Nick's been playing around with the use of leaves for years as both a glass artist and a photographer. We love the concept behind his glass leaf series so much we wanted to apply it to screen printing, too.

Whether it's for a tee or for a glass vessel, the first step in his process is finding the right leaf. Nick will either take it home and dry it nice and straight, usually between the pages of a heavy book, so that it can be scanned. Or, if he's got his camera with him, he'll take macro photos to capture all the leaf's delicate lines and veins. 

macro image of green leaves

Image of a decaying leaf

Next, the images are digitally edited to be completely black and white and altered to enhance the contrast. For the glass work, the images are printed out onto photo resists that are used to transfer the image onto the surface of the pieces.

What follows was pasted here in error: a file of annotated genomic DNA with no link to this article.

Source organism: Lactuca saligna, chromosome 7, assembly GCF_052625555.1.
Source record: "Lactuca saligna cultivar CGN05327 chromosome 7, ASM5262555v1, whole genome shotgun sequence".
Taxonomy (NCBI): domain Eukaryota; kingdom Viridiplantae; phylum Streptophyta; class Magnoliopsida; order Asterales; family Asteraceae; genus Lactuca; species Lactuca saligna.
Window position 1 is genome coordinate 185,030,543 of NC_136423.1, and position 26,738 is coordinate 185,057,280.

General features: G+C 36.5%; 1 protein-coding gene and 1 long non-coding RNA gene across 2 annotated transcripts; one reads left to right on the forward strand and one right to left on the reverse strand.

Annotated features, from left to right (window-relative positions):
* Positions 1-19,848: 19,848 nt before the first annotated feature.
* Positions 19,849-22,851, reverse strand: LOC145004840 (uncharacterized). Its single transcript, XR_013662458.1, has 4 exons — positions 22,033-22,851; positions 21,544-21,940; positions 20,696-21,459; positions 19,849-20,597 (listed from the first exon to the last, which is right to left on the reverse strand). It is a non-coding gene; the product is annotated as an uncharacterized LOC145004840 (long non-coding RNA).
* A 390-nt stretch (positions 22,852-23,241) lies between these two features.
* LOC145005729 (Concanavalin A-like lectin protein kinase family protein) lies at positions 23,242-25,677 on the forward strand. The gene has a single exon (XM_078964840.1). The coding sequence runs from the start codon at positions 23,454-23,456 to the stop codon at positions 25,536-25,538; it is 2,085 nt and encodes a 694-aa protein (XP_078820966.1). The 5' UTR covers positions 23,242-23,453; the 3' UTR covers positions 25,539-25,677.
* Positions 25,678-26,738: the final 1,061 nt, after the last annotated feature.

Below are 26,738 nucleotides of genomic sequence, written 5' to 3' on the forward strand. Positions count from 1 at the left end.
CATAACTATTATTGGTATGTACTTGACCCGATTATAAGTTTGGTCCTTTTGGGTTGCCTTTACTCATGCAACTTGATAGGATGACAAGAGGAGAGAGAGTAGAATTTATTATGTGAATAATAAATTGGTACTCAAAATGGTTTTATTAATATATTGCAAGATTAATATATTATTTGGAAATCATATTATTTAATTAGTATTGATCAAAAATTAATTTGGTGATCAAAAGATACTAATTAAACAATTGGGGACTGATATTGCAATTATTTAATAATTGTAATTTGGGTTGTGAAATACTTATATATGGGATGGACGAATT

image of leaf overlay with glass tumbler

The photo resists are wrapped around the vessel and sandblasted, which creates a slightly raised, textured surface image the preserves the lines in gorgeous detail.  


Glass vessels with sandblasted leaf detail by Nick Chase

When it comes to screen printing on fabric, the black and white digital images are printed out onto transparencies that are then exposed onto silkscreens. The final steps is pulling the print onto the shirt fabric. 

Black and white maple leaves on a silkscreen transparency

Women's shirt with transparency of leaves against it


We aren't done experimenting with different kinds of leaves just yet! Growing our Flora line (pun intended) is one of the things that we hope to be able to work on at some point this year!